Following a $17 million settlement earlier this year, Aetna has agreed to pay three states nearly $650,000 to resolve investigations into a 2017 incident in which it disclosed members’ HIV status.
The insurance giant will pay fines to Connecticut, Washington, New Jersey and the District of Columbia where attorneys general were investigating an improper disclosure of patient information. In July 2017, Aetna sent mailings to 12,000 members that inadvertently revealed their HIV status through a transparent window in the envelope.
In a separate incident two months later, Aetna mailed letters to 1,600 individuals about a study for patients with atrial fibrillation, inadvertently revealing their diagnosis.
New Jersey Attorney General Gurbir Grewal negotiated the largest civil penalty totaling more than $365,000. Aetna will pay $175,000 to D.C. and nearly $100,000 to Connecticut (PDF). Washington's attorney general office was involved in the investigation but had not yet returned a request for the sum of its settlement. Earlier this year, Aetna agreed to pay a $1.15 million fine to the state of New York.
“Companies entrusted with individuals’ protected health information have a duty to avoid improper disclosures,” said Attorney General Grewal in a statement. “Aetna fell short here, potentially subjecting thousands of individuals to the stigma and discrimination that, unfortunately, still may accompany disclosure of their HIV/AIDS status. I am pleased that our investigation has led Aetna to adopt measures to prevent this from happening again.”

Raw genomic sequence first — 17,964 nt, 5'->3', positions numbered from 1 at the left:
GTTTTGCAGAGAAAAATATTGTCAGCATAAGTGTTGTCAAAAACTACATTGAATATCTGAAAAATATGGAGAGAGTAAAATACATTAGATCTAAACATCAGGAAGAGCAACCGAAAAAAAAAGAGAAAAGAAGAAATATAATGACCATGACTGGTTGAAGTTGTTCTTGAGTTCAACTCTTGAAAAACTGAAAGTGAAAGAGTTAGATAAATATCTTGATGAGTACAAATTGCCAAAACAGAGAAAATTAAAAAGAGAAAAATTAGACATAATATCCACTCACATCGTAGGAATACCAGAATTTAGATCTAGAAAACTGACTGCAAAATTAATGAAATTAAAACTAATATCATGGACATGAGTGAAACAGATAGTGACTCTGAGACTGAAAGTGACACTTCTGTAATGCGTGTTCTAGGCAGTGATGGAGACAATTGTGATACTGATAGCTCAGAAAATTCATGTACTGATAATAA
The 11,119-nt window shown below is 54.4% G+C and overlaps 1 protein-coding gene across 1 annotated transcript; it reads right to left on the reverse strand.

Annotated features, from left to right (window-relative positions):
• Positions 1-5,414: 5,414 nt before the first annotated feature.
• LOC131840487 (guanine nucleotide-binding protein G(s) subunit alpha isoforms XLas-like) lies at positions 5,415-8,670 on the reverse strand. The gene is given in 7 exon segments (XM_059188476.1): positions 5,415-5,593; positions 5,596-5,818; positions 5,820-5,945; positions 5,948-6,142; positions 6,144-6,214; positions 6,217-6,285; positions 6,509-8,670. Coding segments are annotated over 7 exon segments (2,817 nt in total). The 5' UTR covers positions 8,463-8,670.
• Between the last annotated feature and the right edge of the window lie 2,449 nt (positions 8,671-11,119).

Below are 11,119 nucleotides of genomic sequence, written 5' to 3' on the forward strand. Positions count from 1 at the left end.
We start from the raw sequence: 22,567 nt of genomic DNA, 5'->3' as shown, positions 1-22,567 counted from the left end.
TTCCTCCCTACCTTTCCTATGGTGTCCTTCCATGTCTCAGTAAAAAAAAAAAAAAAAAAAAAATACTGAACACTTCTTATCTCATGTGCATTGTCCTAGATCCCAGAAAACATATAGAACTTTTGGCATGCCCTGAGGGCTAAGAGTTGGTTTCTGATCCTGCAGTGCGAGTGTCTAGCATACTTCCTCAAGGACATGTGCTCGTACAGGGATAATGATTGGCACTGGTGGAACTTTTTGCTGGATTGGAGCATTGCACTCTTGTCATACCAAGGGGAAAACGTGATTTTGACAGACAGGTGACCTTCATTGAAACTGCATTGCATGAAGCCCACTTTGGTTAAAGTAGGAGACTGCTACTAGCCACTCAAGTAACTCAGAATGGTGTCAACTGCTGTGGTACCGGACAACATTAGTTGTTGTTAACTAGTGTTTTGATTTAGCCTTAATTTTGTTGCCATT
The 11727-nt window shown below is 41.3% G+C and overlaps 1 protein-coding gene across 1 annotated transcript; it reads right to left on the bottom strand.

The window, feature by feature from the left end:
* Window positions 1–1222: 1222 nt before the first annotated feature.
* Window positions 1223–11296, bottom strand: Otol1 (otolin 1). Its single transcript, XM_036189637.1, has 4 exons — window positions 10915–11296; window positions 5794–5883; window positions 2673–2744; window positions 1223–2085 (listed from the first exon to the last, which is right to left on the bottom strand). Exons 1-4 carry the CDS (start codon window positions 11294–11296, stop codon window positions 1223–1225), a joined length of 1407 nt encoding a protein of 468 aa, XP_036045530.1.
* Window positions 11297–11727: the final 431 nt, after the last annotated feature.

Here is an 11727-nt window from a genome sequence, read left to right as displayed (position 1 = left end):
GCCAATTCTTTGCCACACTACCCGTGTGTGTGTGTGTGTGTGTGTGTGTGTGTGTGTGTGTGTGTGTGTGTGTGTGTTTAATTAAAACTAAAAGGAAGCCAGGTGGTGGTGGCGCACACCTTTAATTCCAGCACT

As part of the settlements, Aetna agreed to implement new policies, protocols and training reforms aimed at safeguarding patient information. The company will also hire an independent consultant to monitor privacy compliance.
“Through our outreach efforts, immediate relief program and recent settlements we have worked to address the potential impact to members following this unfortunate incident,” and Aetna spokesperson said in a statement. “In addition, we are implementing measures designed to ensure something like this does not happen again as part of our commitment to best practices in protecting sensitive health information.”
Last year’s incident gained significant attention and prompted a class-action lawsuit, which Aetna settled for $17 million. The insurer later sued the company that sent the mailings as well as the consumer advocacy groups that initiated the lawsuit.